The offspring (Days go by)
“The Future Is Now”, is a great way to kick-off the LP, delivering a fresh energy that amalgamates everything we know and love about them: breakneck tempos, catchy melodies and a fantastic vocal performance from Dexter; but there’s an exhilarating rejuvenation at the base of a lot of the tracks here, which is why this feels like the best album they’ve done in ages. The first half of the LP is more of a fan-pleaser; delivering a selection of signature sounds from the band, as well as songs like the title-track, “Days Gone By”, which has a Foo Fighters-esque, stadium rock vibe to it and “Turning Into You” for its continued use of Rise Against as a heavy influence.
01 The Future Is Now 4:08
02 Secrets From The Underground Backing Vocals [Additional] – Jon Berry (2) 3:10
03 Days Go By 4:02
04 Turning Into You 3:42
05 Hurting As One 2:50
06 Cruising California (Bumpin’ In My Trunk) 3:31
07 All I Have Left Is You 5:19
08 OC Guns 4:08
09 Dirty Magic 4:00
10 I Wanna Secret Family (With You) 3:02
11 Dividing By Zero 2:22
12 Slim Pickens Does The Right Thing And Rides The Bomb To Hell 2:36
Don’t you know how this album sounds? Listen to a sample:
Biography of The offspring:
The Offspring's metal-inflected punk became a popular sensation in 1994, selling over four million albums on an independent record label. While the group's credentials and approach follow the indie rock tradition of the '80s, sonically the Offspring sound more like an edgy, hard-driving heavy metal band, with their precise, pulsing power chords and Dexter Holland's flat vocals. Featuring Holland, guitarist Kevin "Noodles" Wasserman, bassist Greg Kriesel, and drummer Ron Welty, the Offspring released their self-titled debut album in 1989. Four years later, their second album, Ignition, became an underground hit, setting the stage for the across-the-board success of 1994's Smash. The Nirvana sound-alike "Come Out and Play," the first single from the album, became an MTV hit in the summer of 1994, which paved the way to radio success.
The Offspring were played on both alternative and album rock stations, confirming their broad-based appeal. "Self Esteem," the second single, followed the same soft verse/loud chorus formula and stayed on the charts nearly twice as long as "Come Out and Play." The group got offers from major labels, yet chose to stay with Epitaph. While they were able to play arenas in the U.S., their success didn't translate in foreign countries. Nevertheless, the band's popularity continued to grow in America, as "Gotta Get Away" became another radio/MTV hit in the beginning of 1995. The Offspring recorded a version of the Damned's "Smash It Up" for the Batman Forever soundtrack in the summer of that year; it kept the group on the charts as the bandmembers worked on their third album.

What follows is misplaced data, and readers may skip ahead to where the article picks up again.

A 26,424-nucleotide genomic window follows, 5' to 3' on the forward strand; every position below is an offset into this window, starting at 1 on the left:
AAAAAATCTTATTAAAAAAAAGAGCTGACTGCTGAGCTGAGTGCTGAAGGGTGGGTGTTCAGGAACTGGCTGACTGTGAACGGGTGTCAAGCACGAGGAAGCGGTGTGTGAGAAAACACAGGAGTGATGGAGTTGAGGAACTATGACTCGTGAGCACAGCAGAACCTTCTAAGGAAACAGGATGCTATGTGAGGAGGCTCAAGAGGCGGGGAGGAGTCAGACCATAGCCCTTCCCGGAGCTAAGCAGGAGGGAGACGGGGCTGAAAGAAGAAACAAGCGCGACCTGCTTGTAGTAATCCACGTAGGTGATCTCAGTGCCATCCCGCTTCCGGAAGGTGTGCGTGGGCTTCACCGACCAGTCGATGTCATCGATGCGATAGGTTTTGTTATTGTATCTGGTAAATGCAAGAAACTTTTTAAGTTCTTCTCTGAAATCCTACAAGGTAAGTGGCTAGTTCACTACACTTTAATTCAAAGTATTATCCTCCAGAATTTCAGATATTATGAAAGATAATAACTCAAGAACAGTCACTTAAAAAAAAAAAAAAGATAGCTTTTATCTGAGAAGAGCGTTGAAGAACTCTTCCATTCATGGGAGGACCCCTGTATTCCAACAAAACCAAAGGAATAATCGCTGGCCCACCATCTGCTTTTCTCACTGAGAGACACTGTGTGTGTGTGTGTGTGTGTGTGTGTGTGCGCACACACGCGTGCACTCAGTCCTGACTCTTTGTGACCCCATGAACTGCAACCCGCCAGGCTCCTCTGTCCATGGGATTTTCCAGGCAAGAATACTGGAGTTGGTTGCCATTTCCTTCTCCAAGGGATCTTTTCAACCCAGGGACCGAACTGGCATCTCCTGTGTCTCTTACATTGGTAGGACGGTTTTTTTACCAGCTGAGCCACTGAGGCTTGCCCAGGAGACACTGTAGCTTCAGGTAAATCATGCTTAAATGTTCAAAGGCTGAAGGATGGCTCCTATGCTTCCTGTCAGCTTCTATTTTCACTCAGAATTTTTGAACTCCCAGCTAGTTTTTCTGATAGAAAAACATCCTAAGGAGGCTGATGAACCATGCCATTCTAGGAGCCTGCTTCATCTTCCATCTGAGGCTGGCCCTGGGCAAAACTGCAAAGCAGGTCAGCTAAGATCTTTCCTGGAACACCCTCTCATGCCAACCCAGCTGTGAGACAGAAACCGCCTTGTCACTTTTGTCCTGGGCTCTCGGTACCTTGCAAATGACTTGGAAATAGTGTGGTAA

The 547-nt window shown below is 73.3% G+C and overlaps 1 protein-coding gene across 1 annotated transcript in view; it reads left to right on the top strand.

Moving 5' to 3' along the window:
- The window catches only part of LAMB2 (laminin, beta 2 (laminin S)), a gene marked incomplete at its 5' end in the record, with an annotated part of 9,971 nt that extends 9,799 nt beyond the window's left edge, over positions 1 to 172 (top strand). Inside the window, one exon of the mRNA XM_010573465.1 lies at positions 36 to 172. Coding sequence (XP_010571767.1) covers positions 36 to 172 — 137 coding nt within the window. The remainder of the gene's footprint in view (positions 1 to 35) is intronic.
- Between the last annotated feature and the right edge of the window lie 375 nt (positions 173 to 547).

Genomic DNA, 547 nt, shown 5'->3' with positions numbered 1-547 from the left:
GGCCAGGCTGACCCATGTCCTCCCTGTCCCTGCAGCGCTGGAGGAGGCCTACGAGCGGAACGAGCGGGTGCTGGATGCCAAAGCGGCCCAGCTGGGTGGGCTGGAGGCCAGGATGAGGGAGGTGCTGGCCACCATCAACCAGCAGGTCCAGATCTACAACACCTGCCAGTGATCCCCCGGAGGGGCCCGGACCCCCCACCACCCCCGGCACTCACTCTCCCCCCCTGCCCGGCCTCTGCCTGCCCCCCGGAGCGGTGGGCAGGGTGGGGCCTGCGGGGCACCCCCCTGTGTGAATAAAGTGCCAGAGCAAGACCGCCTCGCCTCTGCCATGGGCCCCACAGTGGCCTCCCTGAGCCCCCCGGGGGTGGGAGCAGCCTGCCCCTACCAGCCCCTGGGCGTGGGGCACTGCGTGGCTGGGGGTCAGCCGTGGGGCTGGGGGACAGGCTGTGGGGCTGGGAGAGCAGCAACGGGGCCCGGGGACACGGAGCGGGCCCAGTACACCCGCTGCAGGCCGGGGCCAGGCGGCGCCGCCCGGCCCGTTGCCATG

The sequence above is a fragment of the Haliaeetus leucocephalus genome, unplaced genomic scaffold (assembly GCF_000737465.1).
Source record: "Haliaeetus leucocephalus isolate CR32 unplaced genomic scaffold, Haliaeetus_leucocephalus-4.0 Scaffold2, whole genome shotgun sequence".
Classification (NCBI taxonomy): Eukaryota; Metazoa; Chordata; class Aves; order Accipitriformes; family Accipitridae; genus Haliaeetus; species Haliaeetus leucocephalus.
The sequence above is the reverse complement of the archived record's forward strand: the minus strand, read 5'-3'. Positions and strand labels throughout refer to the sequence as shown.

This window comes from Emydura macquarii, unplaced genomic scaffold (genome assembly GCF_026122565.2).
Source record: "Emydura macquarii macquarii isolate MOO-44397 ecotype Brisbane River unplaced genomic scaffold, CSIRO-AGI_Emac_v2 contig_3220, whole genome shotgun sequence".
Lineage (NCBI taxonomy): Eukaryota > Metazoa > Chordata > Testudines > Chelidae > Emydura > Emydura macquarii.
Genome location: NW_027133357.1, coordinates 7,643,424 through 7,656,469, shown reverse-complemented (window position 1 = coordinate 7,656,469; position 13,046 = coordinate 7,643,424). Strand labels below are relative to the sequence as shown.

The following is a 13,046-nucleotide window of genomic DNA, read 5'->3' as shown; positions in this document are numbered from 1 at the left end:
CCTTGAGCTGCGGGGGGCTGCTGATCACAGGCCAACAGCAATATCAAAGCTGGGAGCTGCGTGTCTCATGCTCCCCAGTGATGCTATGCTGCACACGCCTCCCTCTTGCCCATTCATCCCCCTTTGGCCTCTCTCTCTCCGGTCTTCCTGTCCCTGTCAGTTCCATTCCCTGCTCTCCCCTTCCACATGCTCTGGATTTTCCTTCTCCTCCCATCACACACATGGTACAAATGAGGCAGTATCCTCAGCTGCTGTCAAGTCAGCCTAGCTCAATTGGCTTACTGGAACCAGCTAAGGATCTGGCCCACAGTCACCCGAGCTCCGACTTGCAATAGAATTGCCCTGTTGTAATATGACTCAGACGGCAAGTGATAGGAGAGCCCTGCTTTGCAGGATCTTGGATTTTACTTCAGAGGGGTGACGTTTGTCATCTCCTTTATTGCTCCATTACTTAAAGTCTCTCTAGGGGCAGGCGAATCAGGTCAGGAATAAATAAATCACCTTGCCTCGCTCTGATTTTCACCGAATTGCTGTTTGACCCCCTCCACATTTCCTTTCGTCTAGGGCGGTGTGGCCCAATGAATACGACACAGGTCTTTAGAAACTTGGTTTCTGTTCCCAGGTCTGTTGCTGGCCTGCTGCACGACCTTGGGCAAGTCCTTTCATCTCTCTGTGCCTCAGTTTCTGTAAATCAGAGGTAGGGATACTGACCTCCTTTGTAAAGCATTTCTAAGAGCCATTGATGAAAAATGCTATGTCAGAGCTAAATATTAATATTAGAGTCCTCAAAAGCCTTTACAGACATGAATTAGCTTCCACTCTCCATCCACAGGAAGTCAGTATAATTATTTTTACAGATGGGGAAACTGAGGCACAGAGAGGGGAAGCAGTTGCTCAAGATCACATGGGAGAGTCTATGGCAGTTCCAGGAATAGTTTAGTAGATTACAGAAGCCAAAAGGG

Ixnay on the Hombre Following a prolonged bidding war and much soul-searching, the Offspring decided to leave Epitaph Records in 1996 for Columbia Records. The move was particularly controversial within the punk community, and many artists on the Epitaph roster, including Pennywise and owner Brett Gurewitz, criticized the band. After much delay, the Offspring finally released their Columbia debut, Ixnay on the Hombre, in February of 1997. Expectations for the record were high and it did receive good reviews, but Ixnay on the Hombre failed to become a crossover hit on the level of Smash, and the group also lost a significant portion of its hardcore punk audience due to the album's major-label status. Americana followed in 1998, scoring the hit "Pretty Fly (For a White Guy)." In mid-2000, the Offspring made controversial headlines with their decision to offer Conspiracy of One free of charge via the Internet prior to the initial November release date. Sony Music did not adhere to such a move and threatened a lawsuit; therefore, the band nixed plans to release the album in such a manner. Individual singles, however, were made available on the band's official website and other music-related sites such as MTV Online.
SplinterThe Offspring returned in 2003 with Splinter. The album was released through Columbia, proving the band's flouting of the record biz hadn't soured the major labels. It also featured the single "Hit That," which returned to the smarmy, pop-referential feel of "Pretty Fly." The Offspring toured the world in support of Splinter, and in the process they hit nearly every continent at least once. They returned in June 2005 with a greatest-hits set; in addition to their major hits, it included the new track "Can't Repeat." In 2008, after several delays, the band returned with its first studio release in four-and-a-half years, releasing the highly anticipated Rise and Fall, Rage and Grace. While touring for their latest effort, the Offspring set to work writing new material and recording when they could. After three years of work, their ninth album, Days Go By, arrived in the summer of 2012.
Don't miss the other albums we have from The offspring: